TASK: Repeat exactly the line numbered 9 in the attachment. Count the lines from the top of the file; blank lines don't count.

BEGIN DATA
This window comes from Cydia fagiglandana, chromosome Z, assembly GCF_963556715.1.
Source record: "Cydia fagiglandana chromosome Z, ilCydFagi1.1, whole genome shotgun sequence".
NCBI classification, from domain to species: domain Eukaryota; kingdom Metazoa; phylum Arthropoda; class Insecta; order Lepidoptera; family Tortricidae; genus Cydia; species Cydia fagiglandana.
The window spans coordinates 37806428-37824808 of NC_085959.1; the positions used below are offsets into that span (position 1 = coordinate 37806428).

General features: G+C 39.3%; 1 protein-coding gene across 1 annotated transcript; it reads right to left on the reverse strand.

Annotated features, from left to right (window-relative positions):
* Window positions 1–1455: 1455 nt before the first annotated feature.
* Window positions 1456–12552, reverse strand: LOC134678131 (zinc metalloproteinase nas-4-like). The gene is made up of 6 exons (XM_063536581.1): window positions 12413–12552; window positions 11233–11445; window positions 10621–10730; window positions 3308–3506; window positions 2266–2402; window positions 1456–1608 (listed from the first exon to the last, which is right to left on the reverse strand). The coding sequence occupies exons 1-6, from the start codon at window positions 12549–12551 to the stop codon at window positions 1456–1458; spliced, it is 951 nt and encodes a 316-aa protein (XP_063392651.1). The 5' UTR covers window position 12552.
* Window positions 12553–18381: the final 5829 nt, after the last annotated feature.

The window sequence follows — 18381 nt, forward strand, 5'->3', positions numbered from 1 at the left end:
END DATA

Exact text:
* Window positions 12553–18381: the final 5829 nt, after the last annotated feature.